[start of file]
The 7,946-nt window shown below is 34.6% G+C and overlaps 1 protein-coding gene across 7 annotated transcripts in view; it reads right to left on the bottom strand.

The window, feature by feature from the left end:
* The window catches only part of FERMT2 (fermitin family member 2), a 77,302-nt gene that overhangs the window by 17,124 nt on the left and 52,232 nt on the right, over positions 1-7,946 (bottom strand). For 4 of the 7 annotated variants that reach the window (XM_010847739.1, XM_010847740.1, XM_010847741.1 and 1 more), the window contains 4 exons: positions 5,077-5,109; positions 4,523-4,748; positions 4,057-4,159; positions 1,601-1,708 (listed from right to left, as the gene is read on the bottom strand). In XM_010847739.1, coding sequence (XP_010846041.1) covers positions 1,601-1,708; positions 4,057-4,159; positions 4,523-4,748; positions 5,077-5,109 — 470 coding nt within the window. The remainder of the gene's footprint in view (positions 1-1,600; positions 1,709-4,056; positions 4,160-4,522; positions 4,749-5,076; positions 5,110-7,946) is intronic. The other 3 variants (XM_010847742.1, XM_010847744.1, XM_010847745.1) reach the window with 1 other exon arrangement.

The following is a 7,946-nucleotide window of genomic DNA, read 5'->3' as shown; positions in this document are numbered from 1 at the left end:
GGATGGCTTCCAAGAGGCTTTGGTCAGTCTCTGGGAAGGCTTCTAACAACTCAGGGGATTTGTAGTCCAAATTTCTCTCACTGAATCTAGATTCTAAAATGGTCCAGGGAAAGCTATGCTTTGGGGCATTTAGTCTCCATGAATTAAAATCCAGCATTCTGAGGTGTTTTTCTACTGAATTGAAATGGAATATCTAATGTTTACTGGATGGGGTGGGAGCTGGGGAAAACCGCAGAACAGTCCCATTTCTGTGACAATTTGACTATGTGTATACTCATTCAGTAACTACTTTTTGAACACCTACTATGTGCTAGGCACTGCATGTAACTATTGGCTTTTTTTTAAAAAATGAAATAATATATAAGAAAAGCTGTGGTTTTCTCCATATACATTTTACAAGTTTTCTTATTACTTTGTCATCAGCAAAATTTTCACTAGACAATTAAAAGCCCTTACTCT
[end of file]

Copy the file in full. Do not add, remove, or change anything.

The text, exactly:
The 7,946-nt window shown below is 34.6% G+C and overlaps 1 protein-coding gene across 7 annotated transcripts in view; it reads right to left on the bottom strand.

The window, feature by feature from the left end:
* The window catches only part of FERMT2 (fermitin family member 2), a 77,302-nt gene that overhangs the window by 17,124 nt on the left and 52,232 nt on the right, over positions 1-7,946 (bottom strand). For 4 of the 7 annotated variants that reach the window (XM_010847739.1, XM_010847740.1, XM_010847741.1 and 1 more), the window contains 4 exons: positions 5,077-5,109; positions 4,523-4,748; positions 4,057-4,159; positions 1,601-1,708 (listed from right to left, as the gene is read on the bottom strand). In XM_010847739.1, coding sequence (XP_010846041.1) covers positions 1,601-1,708; positions 4,057-4,159; positions 4,523-4,748; positions 5,077-5,109 — 470 coding nt within the window. The remainder of the gene's footprint in view (positions 1-1,600; positions 1,709-4,056; positions 4,160-4,522; positions 4,749-5,076; positions 5,110-7,946) is intronic. The other 3 variants (XM_010847742.1, XM_010847744.1, XM_010847745.1) reach the window with 1 other exon arrangement.

The following is a 7,946-nucleotide window of genomic DNA, read 5'->3' as shown; positions in this document are numbered from 1 at the left end:
GGATGGCTTCCAAGAGGCTTTGGTCAGTCTCTGGGAAGGCTTCTAACAACTCAGGGGATTTGTAGTCCAAATTTCTCTCACTGAATCTAGATTCTAAAATGGTCCAGGGAAAGCTATGCTTTGGGGCATTTAGTCTCCATGAATTAAAATCCAGCATTCTGAGGTGTTTTTCTACTGAATTGAAATGGAATATCTAATGTTTACTGGATGGGGTGGGAGCTGGGGAAAACCGCAGAACAGTCCCATTTCTGTGACAATTTGACTATGTGTATACTCATTCAGTAACTACTTTTTGAACACCTACTATGTGCTAGGCACTGCATGTAACTATTGGCTTTTTTTTAAAAAATGAAATAATATATAAGAAAAGCTGTGGTTTTCTCCATATACATTTTACAAGTTTTCTTATTACTTTGTCATCAGCAAAATTTTCACTAGACAATTAAAAGCCCTTACTCT